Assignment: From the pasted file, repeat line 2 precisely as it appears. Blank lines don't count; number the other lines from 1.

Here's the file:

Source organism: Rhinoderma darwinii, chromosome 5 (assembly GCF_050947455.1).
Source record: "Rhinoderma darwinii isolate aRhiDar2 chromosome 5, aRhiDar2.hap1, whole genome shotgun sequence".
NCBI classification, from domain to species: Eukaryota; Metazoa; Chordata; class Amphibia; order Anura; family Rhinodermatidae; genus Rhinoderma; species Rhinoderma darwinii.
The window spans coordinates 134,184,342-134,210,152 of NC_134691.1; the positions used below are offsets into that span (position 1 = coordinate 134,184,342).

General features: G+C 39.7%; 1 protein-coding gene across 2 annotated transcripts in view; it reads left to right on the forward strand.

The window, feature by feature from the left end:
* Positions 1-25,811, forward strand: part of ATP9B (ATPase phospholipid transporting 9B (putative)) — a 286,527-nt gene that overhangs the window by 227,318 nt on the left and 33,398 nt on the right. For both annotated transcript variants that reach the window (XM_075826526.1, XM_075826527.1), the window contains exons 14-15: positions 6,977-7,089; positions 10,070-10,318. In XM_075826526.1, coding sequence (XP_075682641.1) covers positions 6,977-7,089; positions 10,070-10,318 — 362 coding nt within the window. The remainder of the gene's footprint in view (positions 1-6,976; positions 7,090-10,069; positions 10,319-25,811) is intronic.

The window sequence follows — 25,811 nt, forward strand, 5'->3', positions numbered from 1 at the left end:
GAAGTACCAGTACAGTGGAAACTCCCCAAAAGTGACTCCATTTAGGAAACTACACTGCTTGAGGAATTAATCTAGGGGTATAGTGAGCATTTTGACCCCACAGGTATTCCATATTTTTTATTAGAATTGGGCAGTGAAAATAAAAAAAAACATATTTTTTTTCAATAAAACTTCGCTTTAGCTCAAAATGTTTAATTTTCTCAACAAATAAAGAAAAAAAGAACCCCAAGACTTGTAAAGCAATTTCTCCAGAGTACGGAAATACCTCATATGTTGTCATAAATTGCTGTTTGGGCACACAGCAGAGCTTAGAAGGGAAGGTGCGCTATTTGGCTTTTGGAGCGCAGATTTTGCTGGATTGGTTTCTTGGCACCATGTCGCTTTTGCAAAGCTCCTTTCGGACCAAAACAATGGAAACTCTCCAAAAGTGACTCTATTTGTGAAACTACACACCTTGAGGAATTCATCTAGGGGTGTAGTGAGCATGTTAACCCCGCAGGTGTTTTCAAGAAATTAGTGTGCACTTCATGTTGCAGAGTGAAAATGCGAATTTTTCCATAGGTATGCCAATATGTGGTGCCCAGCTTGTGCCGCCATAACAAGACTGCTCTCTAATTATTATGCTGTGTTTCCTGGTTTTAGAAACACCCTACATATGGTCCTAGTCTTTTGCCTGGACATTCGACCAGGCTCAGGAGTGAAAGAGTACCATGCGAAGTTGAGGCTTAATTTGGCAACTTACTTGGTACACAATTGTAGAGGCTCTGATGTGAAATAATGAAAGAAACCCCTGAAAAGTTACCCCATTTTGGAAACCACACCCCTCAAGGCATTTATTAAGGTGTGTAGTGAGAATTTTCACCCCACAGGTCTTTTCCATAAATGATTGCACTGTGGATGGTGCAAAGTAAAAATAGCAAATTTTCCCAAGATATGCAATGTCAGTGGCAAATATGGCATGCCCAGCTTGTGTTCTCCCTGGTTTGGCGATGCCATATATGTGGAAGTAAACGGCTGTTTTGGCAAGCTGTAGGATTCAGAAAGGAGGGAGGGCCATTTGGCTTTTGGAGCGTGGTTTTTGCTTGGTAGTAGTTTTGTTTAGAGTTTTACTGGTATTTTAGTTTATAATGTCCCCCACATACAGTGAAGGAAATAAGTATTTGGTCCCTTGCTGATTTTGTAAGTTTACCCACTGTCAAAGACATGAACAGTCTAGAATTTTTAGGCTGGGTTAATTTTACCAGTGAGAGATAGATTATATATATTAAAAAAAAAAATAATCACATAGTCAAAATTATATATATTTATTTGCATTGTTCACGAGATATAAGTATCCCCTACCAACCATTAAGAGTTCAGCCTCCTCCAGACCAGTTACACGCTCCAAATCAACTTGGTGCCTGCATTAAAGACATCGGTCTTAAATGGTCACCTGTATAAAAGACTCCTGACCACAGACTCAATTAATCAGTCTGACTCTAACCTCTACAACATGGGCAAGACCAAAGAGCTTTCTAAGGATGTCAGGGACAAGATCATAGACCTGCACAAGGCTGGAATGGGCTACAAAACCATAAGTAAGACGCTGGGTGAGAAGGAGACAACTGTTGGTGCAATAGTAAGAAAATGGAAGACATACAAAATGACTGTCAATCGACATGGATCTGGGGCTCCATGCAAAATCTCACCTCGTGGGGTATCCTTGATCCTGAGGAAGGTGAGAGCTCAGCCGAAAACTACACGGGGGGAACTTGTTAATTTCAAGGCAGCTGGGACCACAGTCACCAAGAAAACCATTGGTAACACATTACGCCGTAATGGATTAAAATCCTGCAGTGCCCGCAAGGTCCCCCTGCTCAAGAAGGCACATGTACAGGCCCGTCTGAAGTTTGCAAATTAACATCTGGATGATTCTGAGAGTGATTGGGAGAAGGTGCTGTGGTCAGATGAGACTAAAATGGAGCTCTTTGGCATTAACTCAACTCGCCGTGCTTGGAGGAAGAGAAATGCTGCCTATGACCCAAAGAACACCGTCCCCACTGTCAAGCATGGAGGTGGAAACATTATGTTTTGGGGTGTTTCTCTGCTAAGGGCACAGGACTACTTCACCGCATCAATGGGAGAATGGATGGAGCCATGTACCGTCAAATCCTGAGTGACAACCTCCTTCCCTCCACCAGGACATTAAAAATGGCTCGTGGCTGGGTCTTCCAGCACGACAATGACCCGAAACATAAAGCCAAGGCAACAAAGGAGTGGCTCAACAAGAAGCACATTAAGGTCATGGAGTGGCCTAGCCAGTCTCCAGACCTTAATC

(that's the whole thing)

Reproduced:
Source record: "Rhinoderma darwinii isolate aRhiDar2 chromosome 5, aRhiDar2.hap1, whole genome shotgun sequence".